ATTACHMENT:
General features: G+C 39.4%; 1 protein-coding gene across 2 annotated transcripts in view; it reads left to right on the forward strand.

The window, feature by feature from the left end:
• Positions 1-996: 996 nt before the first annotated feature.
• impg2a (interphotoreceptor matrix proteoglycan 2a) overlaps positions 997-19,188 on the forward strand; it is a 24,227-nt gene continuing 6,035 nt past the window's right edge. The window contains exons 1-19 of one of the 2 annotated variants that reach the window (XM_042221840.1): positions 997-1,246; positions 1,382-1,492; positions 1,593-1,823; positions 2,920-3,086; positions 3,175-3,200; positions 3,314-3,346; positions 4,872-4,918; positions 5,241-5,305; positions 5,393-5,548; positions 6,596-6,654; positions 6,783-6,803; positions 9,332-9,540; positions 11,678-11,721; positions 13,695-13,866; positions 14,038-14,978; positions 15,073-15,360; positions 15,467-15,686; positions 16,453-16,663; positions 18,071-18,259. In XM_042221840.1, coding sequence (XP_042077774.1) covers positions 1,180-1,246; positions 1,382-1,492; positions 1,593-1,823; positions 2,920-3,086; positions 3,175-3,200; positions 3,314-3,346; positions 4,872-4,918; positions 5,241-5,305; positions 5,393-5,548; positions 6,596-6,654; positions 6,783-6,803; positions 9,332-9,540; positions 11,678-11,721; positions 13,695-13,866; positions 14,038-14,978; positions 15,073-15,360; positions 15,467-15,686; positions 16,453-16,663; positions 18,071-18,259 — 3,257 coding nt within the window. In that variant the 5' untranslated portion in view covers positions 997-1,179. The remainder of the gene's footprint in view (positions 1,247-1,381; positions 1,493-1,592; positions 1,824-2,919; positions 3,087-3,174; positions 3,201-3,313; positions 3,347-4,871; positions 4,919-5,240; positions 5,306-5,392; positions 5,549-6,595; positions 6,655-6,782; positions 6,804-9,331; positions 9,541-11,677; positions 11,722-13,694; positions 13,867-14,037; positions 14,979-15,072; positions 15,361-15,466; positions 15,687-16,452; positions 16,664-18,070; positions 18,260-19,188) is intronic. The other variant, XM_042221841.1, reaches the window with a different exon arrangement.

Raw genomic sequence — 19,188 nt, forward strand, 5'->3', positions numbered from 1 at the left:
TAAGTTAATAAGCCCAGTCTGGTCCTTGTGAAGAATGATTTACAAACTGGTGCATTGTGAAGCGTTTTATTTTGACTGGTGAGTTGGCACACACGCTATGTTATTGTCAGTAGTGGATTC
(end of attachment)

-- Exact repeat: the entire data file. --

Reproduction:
General features: G+C 39.4%; 1 protein-coding gene across 2 annotated transcripts in view; it reads left to right on the forward strand.

The window, feature by feature from the left end:
• Positions 1-996: 996 nt before the first annotated feature.
• impg2a (interphotoreceptor matrix proteoglycan 2a) overlaps positions 997-19,188 on the forward strand; it is a 24,227-nt gene continuing 6,035 nt past the window's right edge. The window contains exons 1-19 of one of the 2 annotated variants that reach the window (XM_042221840.1): positions 997-1,246; positions 1,382-1,492; positions 1,593-1,823; positions 2,920-3,086; positions 3,175-3,200; positions 3,314-3,346; positions 4,872-4,918; positions 5,241-5,305; positions 5,393-5,548; positions 6,596-6,654; positions 6,783-6,803; positions 9,332-9,540; positions 11,678-11,721; positions 13,695-13,866; positions 14,038-14,978; positions 15,073-15,360; positions 15,467-15,686; positions 16,453-16,663; positions 18,071-18,259. In XM_042221840.1, coding sequence (XP_042077774.1) covers positions 1,180-1,246; positions 1,382-1,492; positions 1,593-1,823; positions 2,920-3,086; positions 3,175-3,200; positions 3,314-3,346; positions 4,872-4,918; positions 5,241-5,305; positions 5,393-5,548; positions 6,596-6,654; positions 6,783-6,803; positions 9,332-9,540; positions 11,678-11,721; positions 13,695-13,866; positions 14,038-14,978; positions 15,073-15,360; positions 15,467-15,686; positions 16,453-16,663; positions 18,071-18,259 — 3,257 coding nt within the window. In that variant the 5' untranslated portion in view covers positions 997-1,179. The remainder of the gene's footprint in view (positions 1,247-1,381; positions 1,493-1,592; positions 1,824-2,919; positions 3,087-3,174; positions 3,201-3,313; positions 3,347-4,871; positions 4,919-5,240; positions 5,306-5,392; positions 5,549-6,595; positions 6,655-6,782; positions 6,804-9,331; positions 9,541-11,677; positions 11,722-13,694; positions 13,867-14,037; positions 14,979-15,072; positions 15,361-15,466; positions 15,687-16,452; positions 16,664-18,070; positions 18,260-19,188) is intronic. The other variant, XM_042221841.1, reaches the window with a different exon arrangement.

Raw genomic sequence — 19,188 nt, forward strand, 5'->3', positions numbered from 1 at the left:
TAAGTTAATAAGCCCAGTCTGGTCCTTGTGAAGAATGATTTACAAACTGGTGCATTGTGAAGCGTTTTATTTTGACTGGTGAGTTGGCACACACGCTATGTTATTGTCAGTAGTGGATTC